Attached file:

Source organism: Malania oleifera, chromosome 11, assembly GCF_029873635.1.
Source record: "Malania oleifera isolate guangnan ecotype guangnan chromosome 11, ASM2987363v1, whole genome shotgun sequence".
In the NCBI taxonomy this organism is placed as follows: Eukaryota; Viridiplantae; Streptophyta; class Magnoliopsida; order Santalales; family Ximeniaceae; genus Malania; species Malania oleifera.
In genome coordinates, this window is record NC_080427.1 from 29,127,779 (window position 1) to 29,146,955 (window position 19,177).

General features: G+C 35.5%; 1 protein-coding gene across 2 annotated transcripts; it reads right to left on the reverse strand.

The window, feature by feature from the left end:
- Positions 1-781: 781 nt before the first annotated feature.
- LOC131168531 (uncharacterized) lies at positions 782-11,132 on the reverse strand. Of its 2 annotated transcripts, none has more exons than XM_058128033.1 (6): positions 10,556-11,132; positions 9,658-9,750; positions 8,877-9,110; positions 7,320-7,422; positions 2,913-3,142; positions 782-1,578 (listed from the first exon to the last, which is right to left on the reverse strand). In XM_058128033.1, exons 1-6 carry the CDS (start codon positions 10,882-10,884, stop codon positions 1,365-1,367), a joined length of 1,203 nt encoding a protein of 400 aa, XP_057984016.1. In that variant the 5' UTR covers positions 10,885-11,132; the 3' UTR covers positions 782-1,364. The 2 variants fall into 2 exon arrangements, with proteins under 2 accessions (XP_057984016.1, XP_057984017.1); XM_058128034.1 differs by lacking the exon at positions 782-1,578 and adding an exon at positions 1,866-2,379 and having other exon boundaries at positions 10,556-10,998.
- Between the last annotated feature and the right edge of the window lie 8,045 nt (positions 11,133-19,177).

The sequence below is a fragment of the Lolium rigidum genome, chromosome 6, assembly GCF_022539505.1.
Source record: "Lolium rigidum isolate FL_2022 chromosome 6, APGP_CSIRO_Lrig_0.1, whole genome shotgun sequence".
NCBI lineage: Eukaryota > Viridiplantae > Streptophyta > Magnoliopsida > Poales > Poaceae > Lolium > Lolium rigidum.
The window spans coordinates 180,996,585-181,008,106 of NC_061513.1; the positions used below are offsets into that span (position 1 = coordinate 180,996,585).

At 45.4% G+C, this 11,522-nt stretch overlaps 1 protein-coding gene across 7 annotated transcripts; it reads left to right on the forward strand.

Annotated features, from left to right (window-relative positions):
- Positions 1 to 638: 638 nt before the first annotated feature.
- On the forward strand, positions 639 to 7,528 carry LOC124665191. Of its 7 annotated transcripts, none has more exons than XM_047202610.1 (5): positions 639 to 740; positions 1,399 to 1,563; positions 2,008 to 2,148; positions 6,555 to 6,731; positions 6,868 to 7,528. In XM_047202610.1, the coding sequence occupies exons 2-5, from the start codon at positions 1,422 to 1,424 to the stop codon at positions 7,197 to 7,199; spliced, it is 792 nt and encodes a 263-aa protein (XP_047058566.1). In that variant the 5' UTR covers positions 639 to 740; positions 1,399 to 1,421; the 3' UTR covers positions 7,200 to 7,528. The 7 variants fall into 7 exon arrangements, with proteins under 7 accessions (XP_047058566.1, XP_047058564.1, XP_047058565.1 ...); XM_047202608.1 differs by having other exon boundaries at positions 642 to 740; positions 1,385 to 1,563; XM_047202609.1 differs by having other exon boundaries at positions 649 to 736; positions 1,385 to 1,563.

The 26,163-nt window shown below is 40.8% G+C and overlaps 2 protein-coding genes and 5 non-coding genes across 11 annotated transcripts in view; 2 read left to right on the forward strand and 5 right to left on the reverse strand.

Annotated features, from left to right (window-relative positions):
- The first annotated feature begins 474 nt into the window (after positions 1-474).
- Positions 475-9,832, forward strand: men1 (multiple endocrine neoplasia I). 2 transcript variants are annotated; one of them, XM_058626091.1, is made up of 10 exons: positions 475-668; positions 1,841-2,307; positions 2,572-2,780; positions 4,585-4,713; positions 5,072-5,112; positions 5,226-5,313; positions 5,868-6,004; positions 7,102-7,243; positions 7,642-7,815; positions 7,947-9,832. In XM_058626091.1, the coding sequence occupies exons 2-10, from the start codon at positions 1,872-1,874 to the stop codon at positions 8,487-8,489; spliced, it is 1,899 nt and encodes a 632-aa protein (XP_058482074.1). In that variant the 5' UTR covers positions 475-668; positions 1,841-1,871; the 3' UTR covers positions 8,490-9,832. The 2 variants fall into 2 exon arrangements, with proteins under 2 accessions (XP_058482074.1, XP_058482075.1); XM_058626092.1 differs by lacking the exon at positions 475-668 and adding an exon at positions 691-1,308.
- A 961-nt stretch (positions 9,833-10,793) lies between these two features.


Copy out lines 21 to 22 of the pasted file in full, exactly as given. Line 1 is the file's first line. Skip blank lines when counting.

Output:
- Positions 475-9,832, forward strand: men1 (multiple endocrine neoplasia I). 2 transcript variants are annotated; one of them, XM_058626091.1, is made up of 10 exons: positions 475-668; positions 1,841-2,307; positions 2,572-2,780; positions 4,585-4,713; positions 5,072-5,112; positions 5,226-5,313; positions 5,868-6,004; positions 7,102-7,243; positions 7,642-7,815; positions 7,947-9,832. In XM_058626091.1, the coding sequence occupies exons 2-10, from the start codon at positions 1,872-1,874 to the stop codon at positions 8,487-8,489; spliced, it is 1,899 nt and encodes a 632-aa protein (XP_058482074.1). In that variant the 5' UTR covers positions 475-668; positions 1,841-1,871; the 3' UTR covers positions 8,490-9,832. The 2 variants fall into 2 exon arrangements, with proteins under 2 accessions (XP_058482074.1, XP_058482075.1); XM_058626092.1 differs by lacking the exon at positions 475-668 and adding an exon at positions 691-1,308.
- A 961-nt stretch (positions 9,833-10,793) lies between these two features.